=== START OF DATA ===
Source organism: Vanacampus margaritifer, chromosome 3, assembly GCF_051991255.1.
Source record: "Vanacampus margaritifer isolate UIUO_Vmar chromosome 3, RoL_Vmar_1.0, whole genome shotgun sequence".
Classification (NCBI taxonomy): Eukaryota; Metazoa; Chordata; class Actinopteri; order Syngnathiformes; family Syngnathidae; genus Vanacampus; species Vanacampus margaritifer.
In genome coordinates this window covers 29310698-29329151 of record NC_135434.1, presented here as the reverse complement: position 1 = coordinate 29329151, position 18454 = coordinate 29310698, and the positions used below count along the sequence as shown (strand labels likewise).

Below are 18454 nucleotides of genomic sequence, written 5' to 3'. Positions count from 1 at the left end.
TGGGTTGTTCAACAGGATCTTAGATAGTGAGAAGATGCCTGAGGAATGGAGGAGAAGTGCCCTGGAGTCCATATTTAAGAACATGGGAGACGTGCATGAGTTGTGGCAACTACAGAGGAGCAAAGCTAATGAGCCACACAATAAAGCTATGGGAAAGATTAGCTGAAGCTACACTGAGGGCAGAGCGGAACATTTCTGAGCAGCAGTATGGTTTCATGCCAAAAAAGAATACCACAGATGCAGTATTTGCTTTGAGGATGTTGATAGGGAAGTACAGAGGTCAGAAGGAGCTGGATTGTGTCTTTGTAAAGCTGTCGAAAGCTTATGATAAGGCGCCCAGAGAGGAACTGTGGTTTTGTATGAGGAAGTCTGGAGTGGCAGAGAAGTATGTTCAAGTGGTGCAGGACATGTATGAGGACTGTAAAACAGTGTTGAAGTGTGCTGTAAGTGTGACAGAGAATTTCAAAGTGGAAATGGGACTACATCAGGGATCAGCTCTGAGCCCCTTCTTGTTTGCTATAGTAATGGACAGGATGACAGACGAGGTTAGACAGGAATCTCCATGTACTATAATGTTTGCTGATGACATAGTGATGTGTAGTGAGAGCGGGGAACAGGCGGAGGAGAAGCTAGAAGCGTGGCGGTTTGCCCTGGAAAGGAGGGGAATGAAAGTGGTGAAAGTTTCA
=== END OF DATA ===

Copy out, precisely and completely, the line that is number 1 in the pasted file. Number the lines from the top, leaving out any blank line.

Source organism: Vanacampus margaritifer, chromosome 3, assembly GCF_051991255.1.